The event co-chairs were civic leaders Bob Hope and Jay Mannelly Jr., who led a who’s who host committee.

Other award winners were Peach Bowl Inc., headed by Gary Stokan, and the Atlanta Braves, accepted by Derek Schiller the team’s president and CEO.

All spoke of Christian City’s mission to support young people and families in times of need. The nonprofit, led by CEO Keith Horton, serves its mission out of a 500-acre campus in Union City – serving foster families, children, senior citizens and families. 

— Maria Saporta

Natalie King.

Georgia State Associate Professor receives esteemed award from National Science Foundation

Georgia State University (GSU) Associate Professor Natalie King was recently named a 2023 recipient of the Alan T. Waterman Award, presented by the National Science Foundation (NSF). With only three recipients tapped for the award, it recognizes outstanding early-career science or engineering researchers in the U.S.

A faculty member in GSU’s College of Education & Human Development, King’s research focuses on advancing Black girls’ achievements in STEM, community-based STEM programs and fostering equity in science education.

For over a decade, King has served as founder and executive director of I AM STEM, which offers comprehensive summer enrichment camps while aiming to increase access, equity and diversity. The goal is to help students learn more within the STEM fields and prevent summer learning loss.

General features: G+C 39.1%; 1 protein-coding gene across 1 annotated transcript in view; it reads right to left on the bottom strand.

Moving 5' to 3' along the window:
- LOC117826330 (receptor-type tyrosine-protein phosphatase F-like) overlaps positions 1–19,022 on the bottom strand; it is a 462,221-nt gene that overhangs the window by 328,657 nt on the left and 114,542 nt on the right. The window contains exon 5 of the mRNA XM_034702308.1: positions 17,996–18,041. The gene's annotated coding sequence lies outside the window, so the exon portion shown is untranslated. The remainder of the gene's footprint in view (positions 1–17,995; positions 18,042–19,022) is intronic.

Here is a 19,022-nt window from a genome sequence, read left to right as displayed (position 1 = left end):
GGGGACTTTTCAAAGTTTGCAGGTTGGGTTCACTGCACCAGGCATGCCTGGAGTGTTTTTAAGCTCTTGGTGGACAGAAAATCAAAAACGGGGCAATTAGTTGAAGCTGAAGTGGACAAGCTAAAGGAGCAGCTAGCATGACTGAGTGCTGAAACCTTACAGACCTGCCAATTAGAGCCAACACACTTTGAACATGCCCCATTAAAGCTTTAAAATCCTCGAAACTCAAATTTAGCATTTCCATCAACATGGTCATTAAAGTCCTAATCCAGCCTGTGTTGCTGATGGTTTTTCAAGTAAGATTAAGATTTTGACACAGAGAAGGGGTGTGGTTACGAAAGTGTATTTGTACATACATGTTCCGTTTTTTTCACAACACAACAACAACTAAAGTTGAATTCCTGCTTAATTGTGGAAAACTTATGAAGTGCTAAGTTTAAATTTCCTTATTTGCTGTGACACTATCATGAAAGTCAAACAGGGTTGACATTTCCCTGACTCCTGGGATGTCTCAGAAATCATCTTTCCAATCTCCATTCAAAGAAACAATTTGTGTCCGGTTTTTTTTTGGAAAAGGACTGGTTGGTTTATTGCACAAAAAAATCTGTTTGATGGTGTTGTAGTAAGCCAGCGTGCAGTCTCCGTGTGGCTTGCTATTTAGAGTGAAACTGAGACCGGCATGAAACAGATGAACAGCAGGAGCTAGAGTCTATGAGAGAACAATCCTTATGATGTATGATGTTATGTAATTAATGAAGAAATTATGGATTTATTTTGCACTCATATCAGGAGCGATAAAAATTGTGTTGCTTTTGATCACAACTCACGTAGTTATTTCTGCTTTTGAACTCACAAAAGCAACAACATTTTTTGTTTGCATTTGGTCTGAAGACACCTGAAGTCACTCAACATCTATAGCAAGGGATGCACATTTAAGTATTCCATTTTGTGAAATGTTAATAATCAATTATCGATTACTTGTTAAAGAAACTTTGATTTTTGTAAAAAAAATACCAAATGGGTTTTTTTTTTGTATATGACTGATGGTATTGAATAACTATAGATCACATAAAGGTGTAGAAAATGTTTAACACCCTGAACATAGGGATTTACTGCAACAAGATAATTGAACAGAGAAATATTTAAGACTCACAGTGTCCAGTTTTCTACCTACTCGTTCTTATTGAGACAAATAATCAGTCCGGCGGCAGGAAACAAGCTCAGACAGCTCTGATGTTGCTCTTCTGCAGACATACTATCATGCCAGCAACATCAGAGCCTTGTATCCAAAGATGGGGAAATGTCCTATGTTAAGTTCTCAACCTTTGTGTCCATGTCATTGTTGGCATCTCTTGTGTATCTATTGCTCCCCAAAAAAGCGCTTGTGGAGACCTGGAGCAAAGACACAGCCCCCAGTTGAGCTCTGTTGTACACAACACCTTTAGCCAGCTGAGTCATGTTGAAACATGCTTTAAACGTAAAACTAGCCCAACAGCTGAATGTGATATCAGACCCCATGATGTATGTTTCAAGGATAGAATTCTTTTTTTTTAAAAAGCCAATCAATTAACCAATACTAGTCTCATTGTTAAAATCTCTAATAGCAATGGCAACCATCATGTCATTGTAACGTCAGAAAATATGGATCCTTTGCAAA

“My laboratory is in the community. The problems that I seek to solve are societal, practical, systemic, structural and complex,” King said. “My research challenges the capitalist and workforce development agendas for encouraging Black girls’ engagement in STEM education and reframes the STEM disciplines as a mechanism to promote personal development, academic growth and social justice.”

Each recipient will receive $1 million over five years for research within their chosen field. The three awardees are invited to a ceremony on May 9 in Washington, D.C.

— Hannah E. Jones

Hannah Jones is a Georgia State University graduate, with a major in journalism and minor in public policy. She began studying journalism in high school and has since served as a reporter and editor for...